Compensia was engaged directly by our Compensation Committee to provide an independent review of our executive compensation program, including an analysis of both the competitive market and the design of the various elements of the program. More specifically, Compensia furnished our Compensation Committee with reports on competitive market practices relating to the following matters:

·

annual incentive compensation plan design;

·

executive compensation; and

·

general executive compensation policies and practices.

As part of its engagement with our Compensation Committee, Compensia evaluated and recommended changes to our compensation peer group, and using this compensation peer group provided competitive market data and analysis relating to the compensation of our executive officers, including the Named Executive Officers.

Compensia provided no additional consulting services to us or to our board of directors apart from the matters discussed above in fiscal 2014. Our Compensation Committee has considered the independence of Compensia in light of the NASDAQ listing standards on compensation committee independence and the rules of the Securities and Exchange Commission. Based on these standards and rules, our Compensation Committee has concluded that the services performed by Compensia did not raise any conflict of interest.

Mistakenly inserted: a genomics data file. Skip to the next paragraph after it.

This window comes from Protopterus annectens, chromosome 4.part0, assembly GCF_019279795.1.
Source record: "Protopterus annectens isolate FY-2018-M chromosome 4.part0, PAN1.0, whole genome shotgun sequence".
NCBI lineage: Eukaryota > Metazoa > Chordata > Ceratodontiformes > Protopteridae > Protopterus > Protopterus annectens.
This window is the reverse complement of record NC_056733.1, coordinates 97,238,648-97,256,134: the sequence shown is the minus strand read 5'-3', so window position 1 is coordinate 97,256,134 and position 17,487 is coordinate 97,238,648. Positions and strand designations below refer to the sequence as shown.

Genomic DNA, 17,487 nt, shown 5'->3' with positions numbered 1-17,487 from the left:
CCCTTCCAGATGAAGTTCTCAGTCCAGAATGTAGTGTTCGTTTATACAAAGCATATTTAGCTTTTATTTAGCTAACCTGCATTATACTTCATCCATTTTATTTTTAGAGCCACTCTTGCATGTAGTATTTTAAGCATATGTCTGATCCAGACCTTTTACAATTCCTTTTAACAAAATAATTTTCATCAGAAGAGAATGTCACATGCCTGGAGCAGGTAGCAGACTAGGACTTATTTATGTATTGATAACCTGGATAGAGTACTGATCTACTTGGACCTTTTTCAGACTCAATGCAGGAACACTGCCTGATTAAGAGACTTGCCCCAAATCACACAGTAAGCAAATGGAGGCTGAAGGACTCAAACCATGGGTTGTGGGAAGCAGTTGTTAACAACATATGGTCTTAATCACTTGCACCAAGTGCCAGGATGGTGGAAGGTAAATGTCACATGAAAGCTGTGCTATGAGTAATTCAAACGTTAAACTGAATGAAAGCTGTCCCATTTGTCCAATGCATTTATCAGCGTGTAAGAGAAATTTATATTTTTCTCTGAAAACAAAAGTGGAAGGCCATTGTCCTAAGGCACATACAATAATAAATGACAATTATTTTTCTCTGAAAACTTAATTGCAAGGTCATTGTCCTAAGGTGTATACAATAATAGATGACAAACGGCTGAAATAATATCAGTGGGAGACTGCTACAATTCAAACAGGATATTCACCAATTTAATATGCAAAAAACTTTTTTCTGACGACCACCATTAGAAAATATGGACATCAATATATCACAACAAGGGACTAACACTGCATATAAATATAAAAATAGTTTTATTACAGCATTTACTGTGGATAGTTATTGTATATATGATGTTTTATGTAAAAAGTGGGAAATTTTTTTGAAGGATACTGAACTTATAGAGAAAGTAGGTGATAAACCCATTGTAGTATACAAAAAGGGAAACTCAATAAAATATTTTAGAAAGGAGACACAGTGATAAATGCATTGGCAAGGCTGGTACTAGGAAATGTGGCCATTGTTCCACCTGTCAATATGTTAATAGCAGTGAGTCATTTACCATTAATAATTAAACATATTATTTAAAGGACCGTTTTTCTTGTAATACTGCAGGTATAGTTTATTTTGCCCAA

-26-


 

Competitive Positioning

In arriving at its decisions on the amounts and elements of compensation for our executive officers for fiscal 2014, our Compensation Committee considered, among other factors, competitive market data and analyses prepared by Compensia based on our compensation peer group. In selecting companies for the compensation peer group, our Compensation Committee identified companies that it believed were similar to us from a size, business model and growth perspective (as described more fully below) or which our Compensation Committee believed compete with us for executive talent. In particular, the compensation peer group for fiscal 2014 was determined based on the following criteria:

·

Initially, we considered all publicly traded U.S.-based companies and narrowed the potential peers through a rules based system:

·

Revenue target range of approximately 50-200% relative to our fiscal 2012 projected pro-forma revenue (or approximately $650 million) and